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TIL 238 | Christmas with the Yuille Family

 

Dale Johnson: I am here with the Yuille’s as we talk about Yuletide. Dr. Stephen Yuille and his wife Alison have been dear people to me and my family over the last several years. Stephen served as our teaching pastor at Grace Community Church in Glen Rose, Texas. Alison, his dear wife, and their two children Laura and Emma have been a great blessing to our family and I’m delighted to have them here. I am interested to hear how connected your last name is to the idea of Yule in Christmas.

Stephen Yuille: Very connected. Yuille is simply a misspelling of Yule. At some point in our family history going back a couple hundred years, people didn’t know how to read or write. One of my forefathers went to register a baptism, a marriage, a death or something and some clerk spelled it incorrectly, and it’s morphed over the years. That is the history of it, something to do with Christmas. I don’t know if there was some ancestor born during Yuletide or the exact circumstances surrounding that, but that is the history of the word.

Dale Johnson: Well, it works out so well that you’re joining us for Christmas traditions. Summer and I have several different ways that we enjoy celebrating Christmas as we get into the season post-Thanksgiving, when the fall rolls around and the air is cool. We love this time of year. I’m interested to hear how families do things differently. How do you prepare your home and your hearts for this season that we celebrate the coming of the Lord Jesus?

Alison Yuille: There are a few resources that we use in the weeks leading up to Christmas. One of the books that we’ve used since our older daughter Laura was little is a book called Christ in Christmas: A Family Advent Celebration. It’s by several different authors and it has short little readings that focus your hearts and minds on the true meaning of Christmas. That’s something that we enjoy doing every year. We also have an Advent wreath that was given to us as a gift a few years ago. We will do a reading, usually from Luke 2, and light a candle on each of the Sundays of Advent leading up to Christmas. That has helped our family to focus on the true meaning of Christmas.

Dale Johnson: As you do this leading up to Christmas, do you celebrate Advent once a week? Is this something that you try to do on a nightly basis? I know with us having six children and having young kids, that can be a challenge at times. Walk us through what the evening or the morning looks like as you work through one of these books celebrating Advent. What does that look like?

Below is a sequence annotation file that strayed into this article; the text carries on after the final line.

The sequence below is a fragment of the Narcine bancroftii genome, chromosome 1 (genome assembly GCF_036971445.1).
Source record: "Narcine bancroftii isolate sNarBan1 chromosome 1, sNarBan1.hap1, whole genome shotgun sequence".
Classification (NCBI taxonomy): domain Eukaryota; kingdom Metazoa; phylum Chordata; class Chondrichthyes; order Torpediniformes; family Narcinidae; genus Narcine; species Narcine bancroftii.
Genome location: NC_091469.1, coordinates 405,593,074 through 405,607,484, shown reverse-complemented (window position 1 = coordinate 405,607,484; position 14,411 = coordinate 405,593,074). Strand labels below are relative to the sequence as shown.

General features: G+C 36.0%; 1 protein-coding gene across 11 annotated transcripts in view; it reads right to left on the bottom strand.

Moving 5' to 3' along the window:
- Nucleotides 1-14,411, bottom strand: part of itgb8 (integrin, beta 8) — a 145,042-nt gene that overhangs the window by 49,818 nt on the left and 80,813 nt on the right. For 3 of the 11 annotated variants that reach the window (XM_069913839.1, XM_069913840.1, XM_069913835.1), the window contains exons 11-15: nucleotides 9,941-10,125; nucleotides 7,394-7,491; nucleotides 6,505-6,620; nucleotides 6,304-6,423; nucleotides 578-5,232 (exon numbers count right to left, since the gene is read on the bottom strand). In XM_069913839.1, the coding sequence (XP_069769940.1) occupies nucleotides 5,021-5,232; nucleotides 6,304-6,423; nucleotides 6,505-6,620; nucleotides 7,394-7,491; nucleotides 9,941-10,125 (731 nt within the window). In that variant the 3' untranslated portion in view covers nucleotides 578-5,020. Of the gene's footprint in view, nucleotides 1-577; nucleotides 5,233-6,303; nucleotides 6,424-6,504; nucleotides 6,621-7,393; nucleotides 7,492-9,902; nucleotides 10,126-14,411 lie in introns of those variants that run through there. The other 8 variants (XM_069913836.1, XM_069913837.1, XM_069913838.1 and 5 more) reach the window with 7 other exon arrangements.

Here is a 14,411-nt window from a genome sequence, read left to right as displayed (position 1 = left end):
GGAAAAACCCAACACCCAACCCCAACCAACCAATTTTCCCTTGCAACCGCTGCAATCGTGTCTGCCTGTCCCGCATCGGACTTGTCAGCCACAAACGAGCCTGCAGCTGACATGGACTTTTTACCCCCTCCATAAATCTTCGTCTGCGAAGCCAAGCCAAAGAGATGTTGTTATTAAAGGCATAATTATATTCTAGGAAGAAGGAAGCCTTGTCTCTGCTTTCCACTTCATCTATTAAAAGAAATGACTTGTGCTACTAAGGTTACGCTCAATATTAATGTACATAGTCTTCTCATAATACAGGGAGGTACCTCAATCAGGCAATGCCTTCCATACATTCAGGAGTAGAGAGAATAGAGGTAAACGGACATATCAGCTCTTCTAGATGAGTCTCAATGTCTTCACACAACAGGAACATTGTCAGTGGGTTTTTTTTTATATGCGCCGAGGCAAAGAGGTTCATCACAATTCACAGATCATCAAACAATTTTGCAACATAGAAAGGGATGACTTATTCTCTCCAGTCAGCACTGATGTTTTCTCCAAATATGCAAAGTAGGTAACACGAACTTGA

Stephen Yuille: We normally have our morning devotion and evening devotion. Coming up to the Christmas season as our morning devotion, we will do readings out of the gospels that point us to the Christmas story, the incarnation of Christ, and the life of Christ. Then on Sunday evening we would spend time lighting a candle in the Advent wreath and doing that special reading that Allison just mentioned out of Christ in Christmas. We spend a little more time developing some of the central truths and events surrounding Christ’s Advent into the world. It was a combination of the two, working something into our regular routine and then doing something a little special with the Advent celebration.

Dale Johnson: Doing that repeatedly in the life of a child, you would solidify in their heart what this time of year really means, especially as our culture drifts further and further toward materialism. It really anchors them to know and to remember what this season is about—the significance of the Lord Jesus coming in the flesh. It’s exciting to hear how you encourage your kids in this way and it’s a great reminder to us personally. As you get closer to Christmas and Christmas Eve, you mentioned several events that you enjoy leading up to that day and the night before Christmas. Describe some of those.

Alison Yuille: We would go to a Christmas Eve service at church, come home, and as a family we would usually open one gift on Christmas Eve. We would talk about gifts and why we give gifts. It’s more about what we can give to our family members to show our love and it ties back to God giving us the greatest gift: the indescribable gift of his Son.